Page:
The future of oil and coal traveling by rail through downtown Spokane will be decided by voters in November.
The City Council voted 6-0 on Monday night to put the question before voters, with City Councilman Breean Beggs – chief architect of the legislation – saying he hoped the platform of a presidential election would send a strong message to lawmakers and regulators at the federal level.
“Spokane might be built on 100 years of railroads, but it’s not built on oil and coal trains,” Beggs said.
Supporters of the ballot initiative, which would impose a $261 fine for each rail car of crude oil and uncovered coal that passes through downtown, cited a potential crisis on the scale of a dozen that have occurred nationwide since 2010. David Kovac, a representative of the Spokane Firefighters Union, said his organization supported the ban on oil trains specifically because of the potential safety risk to first responders dealing with a derailment downtown.
“The safety of our membership, as well as the community we serve, is paramount,” Kovac said.
Others cited concerns about fossil fuels in general, but City Council President Ben Stuckart said climate change was not a factor in his decision to put the issue on the ballot.
Opponents accused the City Council of targeting fossil fuels for political reasons, despite other dangerous chemicals being transported by rail, and said passing the ordinance would snarl the city in unnecessary lawsuits.
“I think it’s a shame that our City Council members are spreading fear and panic in our community needlessly,” said Cindy Zapotocky, a former chairwoman of the Spokane County Republican Party.
Beggs said Monday he believed the proposed ordinance would comply with federal law because it seeks to protect the Spokane aquifer from the effects of spilled oil and coal dust.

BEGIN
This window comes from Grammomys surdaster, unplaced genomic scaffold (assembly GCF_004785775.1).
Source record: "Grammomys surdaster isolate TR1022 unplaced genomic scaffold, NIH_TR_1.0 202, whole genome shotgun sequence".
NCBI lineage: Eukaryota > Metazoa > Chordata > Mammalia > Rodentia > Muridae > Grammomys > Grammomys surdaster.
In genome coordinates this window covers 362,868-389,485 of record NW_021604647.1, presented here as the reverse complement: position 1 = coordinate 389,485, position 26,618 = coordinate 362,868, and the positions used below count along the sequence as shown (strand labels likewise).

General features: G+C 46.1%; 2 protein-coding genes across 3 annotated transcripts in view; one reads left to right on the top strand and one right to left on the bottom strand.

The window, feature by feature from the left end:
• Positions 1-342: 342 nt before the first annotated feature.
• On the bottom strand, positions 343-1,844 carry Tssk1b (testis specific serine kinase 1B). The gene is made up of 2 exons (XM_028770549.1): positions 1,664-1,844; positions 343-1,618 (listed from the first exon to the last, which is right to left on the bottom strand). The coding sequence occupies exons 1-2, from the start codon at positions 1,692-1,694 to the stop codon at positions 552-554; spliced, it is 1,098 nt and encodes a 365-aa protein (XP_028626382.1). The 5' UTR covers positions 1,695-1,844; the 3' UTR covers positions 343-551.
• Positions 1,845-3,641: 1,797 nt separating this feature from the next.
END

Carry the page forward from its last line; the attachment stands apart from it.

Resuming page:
“Given that the threat is so large, we think it’s defensible,” Beggs said.
The Federal Railway Safety Act, first passed by Congress in 1970, permits local governments to adopt rules to “eliminate or reduce an essentially local safety or security hazard” if the Department of Transportation has not taken action. Beggs said Spokane’s unique aquifer would likely withstand a legal challenge as an “essentially local” hazard, though the courts have struck down local regulations pertaining to rivers because they are more prevalent near railroad tracks than aquifers.
“It can be done, but it is challenging,” Beggs said.
Courtney Wallace, a regional spokeswoman for BNSF Railway, said Monday’s vote was “disappointing” and cited the rail line’s own work to reduce coal dust by treating rail cars before they’re sent out from mines.
“This sets a really dangerous precedent,” Wallace said.
Before casting her vote to place the issue on the ballot, City Councilwoman Karen Stratton said she expected a legal challenge to the ordinance and urged voters to “do their homework.” Her colleague Amber Waldref said she, too, was conflicted about putting the issue before voters, but the city needed to protect the safety of the river and its drinking water.
“I do worry about reversing all those investments we’ve made to protect our river,” Waldref said.
City Councilman Mike Fagan was absent from the meeting Monday. Stuckart said he received an email from Fagan, who is out of the country, before the vote, saying he would have voted against putting the measure on the ballot.
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